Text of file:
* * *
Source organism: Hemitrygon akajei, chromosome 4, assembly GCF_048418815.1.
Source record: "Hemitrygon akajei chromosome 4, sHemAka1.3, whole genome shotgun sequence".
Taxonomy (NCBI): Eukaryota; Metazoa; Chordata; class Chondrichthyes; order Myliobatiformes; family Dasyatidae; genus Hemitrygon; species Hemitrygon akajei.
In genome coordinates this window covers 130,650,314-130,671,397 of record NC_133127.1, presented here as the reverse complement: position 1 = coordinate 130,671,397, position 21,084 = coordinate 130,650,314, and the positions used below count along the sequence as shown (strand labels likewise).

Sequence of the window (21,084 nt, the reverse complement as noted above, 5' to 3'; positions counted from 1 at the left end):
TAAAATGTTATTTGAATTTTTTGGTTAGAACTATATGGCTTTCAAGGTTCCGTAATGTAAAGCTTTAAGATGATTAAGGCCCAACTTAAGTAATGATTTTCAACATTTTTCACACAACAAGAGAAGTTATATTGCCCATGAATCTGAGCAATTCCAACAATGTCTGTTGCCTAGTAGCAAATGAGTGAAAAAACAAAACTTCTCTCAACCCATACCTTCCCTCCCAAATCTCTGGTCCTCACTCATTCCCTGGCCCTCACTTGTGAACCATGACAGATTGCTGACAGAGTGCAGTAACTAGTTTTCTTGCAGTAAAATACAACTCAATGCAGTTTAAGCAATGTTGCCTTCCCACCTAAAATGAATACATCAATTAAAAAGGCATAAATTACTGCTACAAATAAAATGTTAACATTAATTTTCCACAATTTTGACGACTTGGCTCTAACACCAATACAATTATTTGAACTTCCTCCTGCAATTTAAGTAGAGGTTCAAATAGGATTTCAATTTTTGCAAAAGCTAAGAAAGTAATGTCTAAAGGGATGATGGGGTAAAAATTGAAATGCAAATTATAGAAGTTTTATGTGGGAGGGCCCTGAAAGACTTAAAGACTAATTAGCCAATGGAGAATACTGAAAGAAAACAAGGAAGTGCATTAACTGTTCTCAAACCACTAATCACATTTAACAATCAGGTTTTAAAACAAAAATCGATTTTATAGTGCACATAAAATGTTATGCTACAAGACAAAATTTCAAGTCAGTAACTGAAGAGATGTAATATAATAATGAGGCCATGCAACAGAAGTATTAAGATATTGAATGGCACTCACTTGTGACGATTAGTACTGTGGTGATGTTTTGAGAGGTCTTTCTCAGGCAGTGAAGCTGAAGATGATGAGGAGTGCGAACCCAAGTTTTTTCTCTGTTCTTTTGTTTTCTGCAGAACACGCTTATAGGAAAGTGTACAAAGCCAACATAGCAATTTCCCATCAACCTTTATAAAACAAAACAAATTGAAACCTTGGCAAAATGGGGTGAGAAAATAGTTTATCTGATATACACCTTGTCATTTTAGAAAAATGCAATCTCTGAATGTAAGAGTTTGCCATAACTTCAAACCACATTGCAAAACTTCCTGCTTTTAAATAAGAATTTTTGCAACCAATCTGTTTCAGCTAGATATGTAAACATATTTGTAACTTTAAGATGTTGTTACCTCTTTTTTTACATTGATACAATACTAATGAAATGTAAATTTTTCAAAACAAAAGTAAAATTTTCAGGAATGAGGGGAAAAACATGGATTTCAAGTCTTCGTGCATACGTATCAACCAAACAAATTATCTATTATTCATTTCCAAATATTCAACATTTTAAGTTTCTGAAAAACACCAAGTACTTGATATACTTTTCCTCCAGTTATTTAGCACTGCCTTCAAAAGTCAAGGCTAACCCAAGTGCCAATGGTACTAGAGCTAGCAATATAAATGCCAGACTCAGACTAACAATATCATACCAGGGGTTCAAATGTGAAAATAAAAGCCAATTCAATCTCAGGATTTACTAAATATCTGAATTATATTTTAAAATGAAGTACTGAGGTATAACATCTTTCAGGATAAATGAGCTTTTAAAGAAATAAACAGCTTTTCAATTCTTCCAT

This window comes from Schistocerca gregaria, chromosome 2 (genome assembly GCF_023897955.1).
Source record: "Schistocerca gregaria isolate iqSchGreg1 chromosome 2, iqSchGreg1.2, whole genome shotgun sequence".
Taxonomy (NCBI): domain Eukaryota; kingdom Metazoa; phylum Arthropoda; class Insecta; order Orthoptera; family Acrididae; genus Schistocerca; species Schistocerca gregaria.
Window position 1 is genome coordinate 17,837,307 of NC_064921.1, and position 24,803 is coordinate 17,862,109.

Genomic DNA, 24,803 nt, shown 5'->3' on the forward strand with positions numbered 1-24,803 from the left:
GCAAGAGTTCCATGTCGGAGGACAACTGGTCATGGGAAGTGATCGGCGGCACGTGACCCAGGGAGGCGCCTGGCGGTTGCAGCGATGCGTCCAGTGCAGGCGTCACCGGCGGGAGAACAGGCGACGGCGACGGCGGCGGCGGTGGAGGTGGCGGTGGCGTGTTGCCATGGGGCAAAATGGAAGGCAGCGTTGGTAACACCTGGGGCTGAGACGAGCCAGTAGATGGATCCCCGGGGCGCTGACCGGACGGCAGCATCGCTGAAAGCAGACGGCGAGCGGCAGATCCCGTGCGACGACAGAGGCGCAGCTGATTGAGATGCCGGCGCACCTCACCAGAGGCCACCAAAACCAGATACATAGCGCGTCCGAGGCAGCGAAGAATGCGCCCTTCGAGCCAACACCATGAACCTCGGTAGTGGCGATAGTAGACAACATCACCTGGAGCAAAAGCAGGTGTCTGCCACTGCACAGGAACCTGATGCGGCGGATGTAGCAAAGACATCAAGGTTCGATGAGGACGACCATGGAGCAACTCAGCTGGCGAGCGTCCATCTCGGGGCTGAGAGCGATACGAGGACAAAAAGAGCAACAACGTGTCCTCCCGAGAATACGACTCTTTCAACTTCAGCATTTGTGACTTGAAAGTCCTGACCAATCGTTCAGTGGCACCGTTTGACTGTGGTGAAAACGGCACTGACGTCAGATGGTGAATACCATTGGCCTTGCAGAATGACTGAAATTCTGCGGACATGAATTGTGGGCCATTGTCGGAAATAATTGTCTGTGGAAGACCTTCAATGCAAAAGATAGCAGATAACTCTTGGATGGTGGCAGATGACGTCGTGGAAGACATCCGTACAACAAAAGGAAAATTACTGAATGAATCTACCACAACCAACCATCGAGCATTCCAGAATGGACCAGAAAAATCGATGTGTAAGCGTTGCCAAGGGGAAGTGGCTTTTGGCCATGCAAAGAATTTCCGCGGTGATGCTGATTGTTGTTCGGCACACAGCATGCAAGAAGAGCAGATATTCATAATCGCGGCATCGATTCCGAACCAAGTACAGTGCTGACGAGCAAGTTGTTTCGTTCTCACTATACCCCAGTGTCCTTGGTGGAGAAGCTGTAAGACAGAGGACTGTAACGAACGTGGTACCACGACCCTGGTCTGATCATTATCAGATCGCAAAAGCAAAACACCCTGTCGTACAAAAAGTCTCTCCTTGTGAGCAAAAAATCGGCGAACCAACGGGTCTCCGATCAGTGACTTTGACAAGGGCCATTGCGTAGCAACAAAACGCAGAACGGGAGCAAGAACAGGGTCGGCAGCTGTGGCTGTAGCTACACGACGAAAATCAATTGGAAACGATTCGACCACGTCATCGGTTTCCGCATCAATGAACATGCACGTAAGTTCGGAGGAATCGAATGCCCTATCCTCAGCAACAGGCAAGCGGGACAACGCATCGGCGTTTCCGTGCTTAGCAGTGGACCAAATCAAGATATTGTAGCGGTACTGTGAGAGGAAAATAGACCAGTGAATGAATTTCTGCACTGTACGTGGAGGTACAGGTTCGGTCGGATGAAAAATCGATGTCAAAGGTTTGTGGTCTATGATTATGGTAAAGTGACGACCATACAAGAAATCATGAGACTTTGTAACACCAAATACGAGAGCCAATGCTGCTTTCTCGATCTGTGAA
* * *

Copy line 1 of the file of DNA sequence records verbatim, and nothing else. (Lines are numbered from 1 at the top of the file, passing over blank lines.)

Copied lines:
Source organism: Hemitrygon akajei, chromosome 4, assembly GCF_048418815.1.